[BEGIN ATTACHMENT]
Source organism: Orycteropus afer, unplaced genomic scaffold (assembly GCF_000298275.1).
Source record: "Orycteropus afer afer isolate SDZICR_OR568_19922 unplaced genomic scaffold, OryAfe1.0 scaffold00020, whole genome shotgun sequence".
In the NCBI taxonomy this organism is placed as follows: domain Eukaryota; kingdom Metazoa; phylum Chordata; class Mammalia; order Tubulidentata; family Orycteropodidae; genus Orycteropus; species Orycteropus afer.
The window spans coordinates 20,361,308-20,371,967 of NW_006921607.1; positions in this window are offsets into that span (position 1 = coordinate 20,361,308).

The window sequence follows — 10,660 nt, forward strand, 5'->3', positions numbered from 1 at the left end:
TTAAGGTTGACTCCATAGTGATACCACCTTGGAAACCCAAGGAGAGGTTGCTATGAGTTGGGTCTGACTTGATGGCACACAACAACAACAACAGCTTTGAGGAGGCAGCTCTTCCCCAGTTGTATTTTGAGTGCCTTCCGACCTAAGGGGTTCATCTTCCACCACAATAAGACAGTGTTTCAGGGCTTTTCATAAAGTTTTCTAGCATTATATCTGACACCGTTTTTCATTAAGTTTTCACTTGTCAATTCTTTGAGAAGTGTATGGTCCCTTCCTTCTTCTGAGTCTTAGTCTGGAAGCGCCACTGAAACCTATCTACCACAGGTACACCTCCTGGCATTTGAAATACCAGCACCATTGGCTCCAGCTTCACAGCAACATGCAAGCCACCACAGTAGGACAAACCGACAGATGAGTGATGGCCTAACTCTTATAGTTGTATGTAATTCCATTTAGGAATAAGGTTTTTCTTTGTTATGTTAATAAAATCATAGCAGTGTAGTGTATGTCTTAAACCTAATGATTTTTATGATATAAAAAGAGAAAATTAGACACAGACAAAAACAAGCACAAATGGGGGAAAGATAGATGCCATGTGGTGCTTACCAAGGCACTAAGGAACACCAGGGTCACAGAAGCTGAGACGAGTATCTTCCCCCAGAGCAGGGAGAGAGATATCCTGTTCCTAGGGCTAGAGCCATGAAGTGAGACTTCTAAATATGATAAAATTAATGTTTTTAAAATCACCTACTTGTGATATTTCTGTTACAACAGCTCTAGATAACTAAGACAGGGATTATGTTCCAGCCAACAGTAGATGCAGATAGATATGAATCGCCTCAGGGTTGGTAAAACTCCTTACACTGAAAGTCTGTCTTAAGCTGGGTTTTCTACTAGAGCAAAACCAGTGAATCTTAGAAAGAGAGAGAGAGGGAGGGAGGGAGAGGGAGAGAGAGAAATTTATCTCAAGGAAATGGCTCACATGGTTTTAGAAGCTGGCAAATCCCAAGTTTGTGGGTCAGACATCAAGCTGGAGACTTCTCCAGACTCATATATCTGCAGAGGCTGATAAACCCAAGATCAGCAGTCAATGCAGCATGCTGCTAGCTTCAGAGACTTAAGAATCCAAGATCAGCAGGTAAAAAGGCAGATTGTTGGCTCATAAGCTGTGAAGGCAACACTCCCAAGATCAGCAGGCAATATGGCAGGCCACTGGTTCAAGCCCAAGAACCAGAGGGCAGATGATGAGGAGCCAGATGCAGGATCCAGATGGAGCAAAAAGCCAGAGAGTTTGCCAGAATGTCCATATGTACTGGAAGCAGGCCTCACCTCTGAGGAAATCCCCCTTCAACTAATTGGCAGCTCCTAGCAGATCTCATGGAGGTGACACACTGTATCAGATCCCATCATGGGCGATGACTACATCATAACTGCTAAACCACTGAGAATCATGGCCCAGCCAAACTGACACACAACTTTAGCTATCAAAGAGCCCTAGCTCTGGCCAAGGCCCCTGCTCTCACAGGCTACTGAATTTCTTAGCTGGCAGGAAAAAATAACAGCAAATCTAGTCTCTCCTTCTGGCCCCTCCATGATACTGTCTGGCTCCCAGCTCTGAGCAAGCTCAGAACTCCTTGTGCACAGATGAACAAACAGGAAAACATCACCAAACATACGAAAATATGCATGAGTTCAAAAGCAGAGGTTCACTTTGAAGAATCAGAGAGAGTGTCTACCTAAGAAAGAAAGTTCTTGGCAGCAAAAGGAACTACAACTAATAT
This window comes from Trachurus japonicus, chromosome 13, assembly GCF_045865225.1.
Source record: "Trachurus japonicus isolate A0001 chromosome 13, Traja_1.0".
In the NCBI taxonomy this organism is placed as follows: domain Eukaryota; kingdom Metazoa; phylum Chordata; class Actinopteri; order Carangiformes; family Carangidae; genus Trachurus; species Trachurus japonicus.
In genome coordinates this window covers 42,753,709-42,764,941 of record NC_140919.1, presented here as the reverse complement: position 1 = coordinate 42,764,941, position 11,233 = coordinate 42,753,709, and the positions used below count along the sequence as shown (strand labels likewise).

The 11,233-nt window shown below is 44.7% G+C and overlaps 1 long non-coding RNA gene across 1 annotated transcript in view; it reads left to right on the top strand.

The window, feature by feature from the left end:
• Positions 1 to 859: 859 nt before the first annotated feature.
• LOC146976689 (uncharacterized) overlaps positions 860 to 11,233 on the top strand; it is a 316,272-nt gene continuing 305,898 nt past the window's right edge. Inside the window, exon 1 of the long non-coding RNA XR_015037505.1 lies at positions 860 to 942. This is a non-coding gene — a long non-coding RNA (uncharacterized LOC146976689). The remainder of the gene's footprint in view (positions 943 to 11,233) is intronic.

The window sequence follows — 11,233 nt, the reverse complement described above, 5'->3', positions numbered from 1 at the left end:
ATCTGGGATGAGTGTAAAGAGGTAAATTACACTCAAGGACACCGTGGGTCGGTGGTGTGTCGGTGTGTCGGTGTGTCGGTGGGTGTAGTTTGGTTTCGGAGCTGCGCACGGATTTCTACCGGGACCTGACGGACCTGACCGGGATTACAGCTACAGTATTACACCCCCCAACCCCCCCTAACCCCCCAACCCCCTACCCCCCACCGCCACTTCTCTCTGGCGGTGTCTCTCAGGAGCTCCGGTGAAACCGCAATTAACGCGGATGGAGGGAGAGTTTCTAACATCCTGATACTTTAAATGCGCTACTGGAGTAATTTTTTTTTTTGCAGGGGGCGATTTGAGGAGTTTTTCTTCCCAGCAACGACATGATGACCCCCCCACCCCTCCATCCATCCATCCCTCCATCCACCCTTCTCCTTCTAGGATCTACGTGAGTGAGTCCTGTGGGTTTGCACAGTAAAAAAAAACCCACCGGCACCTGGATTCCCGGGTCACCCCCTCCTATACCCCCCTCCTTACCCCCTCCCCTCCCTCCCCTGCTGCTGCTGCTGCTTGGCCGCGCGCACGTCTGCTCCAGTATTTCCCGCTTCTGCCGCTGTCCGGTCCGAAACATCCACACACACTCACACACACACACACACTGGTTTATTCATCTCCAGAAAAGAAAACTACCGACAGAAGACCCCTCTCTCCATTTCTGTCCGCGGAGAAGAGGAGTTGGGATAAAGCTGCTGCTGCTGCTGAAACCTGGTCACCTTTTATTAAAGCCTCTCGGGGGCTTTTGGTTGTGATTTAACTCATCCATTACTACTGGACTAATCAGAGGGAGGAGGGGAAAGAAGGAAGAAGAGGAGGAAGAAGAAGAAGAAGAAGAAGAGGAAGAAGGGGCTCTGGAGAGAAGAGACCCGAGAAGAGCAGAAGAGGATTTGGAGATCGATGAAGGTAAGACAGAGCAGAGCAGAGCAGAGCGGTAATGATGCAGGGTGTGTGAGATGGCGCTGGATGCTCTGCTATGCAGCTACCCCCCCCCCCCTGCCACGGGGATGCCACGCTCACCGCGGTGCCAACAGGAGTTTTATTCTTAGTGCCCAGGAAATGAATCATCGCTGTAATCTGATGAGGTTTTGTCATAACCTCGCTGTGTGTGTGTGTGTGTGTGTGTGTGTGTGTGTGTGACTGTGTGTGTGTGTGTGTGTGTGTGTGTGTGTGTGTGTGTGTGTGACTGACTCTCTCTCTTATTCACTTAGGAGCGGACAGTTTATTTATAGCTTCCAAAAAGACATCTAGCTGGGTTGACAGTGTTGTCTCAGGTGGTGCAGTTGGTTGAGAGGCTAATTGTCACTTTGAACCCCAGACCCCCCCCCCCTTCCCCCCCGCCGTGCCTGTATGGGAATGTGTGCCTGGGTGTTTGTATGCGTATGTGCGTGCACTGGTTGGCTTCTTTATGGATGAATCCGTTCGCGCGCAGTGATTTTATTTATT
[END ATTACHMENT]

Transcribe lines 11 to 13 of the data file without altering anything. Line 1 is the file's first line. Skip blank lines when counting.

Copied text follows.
The 11,233-nt window shown below is 44.7% G+C and overlaps 1 long non-coding RNA gene across 1 annotated transcript in view; it reads left to right on the top strand.

The window, feature by feature from the left end:
• Positions 1 to 859: 859 nt before the first annotated feature.